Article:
DH set to announce future role of adult social workers

The Department of Health is set to publish a statement on the future roles and tasks of adult social workers within a personalised care system, care minister Phil Hope has announced.

The long-awaited statement is a result of joint working between the DH and organisations such as the Association of Directors of Adult Social Services, the British Association of Social Workers and Skills for Care to clarify the role of social workers within the government’s Putting People First programme.

Under the three-year programme, which began in 2008, councils must roll out personal budgets, promote self-assessments by service users and provide universal advice and information on care.

In a number of councils, this has involved the transfer of responsibility for assessment and support planning from qualified social workers to non-qualified care staff in less complex cases, leading to concerns about the future role of social workers in adult services.

At Skills for Care’s annual conference today, Hope said: “The statement recognises that we live in changing times, but that social work will continue to be prominent as the social care landscape evolves.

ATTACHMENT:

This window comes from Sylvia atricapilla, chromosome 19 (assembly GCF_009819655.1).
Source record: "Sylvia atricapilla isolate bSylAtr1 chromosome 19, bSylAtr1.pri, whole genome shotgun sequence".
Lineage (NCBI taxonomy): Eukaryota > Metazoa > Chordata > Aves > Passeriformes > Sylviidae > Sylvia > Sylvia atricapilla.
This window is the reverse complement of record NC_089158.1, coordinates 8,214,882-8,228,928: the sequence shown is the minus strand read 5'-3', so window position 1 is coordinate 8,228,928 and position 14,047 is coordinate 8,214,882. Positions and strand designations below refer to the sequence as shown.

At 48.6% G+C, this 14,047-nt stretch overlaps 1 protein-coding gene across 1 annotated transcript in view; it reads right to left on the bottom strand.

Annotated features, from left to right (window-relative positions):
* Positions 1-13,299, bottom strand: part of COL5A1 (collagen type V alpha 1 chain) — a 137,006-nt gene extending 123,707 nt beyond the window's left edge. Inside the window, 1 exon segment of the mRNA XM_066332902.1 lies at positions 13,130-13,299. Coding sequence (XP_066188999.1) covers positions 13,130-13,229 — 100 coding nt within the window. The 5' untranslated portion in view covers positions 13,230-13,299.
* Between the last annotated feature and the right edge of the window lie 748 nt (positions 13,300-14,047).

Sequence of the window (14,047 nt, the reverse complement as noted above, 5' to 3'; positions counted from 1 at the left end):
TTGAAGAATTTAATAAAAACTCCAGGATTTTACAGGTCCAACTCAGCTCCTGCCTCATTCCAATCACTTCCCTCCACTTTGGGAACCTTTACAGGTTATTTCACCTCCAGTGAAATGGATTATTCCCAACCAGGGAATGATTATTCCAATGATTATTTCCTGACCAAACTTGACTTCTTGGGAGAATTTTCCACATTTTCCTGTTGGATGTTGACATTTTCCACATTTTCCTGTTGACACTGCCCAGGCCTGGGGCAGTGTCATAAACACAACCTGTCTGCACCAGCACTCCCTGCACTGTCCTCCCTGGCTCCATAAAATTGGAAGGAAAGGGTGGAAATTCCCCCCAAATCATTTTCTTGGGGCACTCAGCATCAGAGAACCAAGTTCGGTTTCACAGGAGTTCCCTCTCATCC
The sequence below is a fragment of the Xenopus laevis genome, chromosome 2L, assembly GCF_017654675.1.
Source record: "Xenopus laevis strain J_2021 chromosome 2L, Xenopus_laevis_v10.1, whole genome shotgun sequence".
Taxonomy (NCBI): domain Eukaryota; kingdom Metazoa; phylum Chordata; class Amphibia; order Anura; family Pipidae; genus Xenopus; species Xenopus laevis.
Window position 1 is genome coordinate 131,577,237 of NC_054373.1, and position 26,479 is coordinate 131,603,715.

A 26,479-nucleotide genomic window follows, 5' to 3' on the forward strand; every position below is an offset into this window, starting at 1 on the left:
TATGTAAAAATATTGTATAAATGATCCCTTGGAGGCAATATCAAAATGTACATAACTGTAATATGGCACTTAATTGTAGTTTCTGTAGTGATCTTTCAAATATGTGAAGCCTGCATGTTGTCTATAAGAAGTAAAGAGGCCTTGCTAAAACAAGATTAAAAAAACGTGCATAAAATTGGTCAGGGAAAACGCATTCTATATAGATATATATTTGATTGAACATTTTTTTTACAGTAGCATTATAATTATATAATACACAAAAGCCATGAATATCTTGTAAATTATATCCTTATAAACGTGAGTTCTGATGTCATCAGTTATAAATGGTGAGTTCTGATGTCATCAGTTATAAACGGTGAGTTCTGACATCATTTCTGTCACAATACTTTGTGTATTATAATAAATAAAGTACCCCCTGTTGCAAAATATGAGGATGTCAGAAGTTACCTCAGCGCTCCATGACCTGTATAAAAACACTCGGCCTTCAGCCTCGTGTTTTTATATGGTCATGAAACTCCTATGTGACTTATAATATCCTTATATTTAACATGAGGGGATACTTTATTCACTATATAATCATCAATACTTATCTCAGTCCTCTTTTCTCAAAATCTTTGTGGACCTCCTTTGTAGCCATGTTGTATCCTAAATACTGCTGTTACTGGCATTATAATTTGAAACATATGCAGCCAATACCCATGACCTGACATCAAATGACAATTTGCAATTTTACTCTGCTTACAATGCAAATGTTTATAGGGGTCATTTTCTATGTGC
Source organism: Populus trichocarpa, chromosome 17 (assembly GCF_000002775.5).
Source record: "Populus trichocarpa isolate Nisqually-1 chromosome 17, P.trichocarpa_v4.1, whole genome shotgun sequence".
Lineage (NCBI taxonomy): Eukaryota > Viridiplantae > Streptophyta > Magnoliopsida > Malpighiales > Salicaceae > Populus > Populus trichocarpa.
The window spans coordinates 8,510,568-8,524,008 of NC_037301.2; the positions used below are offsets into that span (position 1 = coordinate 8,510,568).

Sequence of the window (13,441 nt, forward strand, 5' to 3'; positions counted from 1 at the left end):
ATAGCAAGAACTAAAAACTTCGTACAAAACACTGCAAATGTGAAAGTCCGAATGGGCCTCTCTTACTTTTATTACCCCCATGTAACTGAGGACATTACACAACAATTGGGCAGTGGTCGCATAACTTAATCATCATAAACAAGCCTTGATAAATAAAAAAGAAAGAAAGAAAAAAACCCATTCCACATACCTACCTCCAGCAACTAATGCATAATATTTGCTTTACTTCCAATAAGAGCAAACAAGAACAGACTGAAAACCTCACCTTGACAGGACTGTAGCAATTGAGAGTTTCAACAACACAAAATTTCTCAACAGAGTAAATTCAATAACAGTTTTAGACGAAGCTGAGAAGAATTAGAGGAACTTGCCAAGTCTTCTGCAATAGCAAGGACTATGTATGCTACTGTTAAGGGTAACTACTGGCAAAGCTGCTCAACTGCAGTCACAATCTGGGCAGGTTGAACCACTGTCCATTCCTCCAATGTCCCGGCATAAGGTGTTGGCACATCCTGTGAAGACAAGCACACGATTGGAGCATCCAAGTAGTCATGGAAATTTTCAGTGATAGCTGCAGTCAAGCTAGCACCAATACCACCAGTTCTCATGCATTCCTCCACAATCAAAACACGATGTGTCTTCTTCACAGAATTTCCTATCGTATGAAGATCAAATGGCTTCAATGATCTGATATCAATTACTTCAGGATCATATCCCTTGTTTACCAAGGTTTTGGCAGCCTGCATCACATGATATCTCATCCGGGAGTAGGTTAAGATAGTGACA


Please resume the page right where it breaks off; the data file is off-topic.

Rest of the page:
“In particular it reinforces the central role social work has to play in personalisation and the Putting People First programme – where I know this has been an area for concern.

“I hope the statement will do three things: first, I hope it will offer reassurance to current social workers; second, I hope it will attract prospective candidates into the profession; and third, I want it to act as a common point of reference for employers, for the public and for policy makers, helping us to make faster progress on the wider reforms that are needed.”

The statement is expected to build upon a generic document on the roles and tasks of social workers published by the GSCC in March 2009, which was followed by a 14-page statement on the role of children’s social workers produced by the Children’s Workforce Development Council last year.

Andrea Rowe, chief executive of Skills for Care, said she was “relieved” that the statement on adult social workers was finally being published, admitting that it had taken “a long time”.

She said: “In most situations, a social worker is the best person to assess complex needs. And if social workers are not in the workforce, where do the next directors come from? The smaller the workforce gets, the harder it is to look to social workers to be leaders.”

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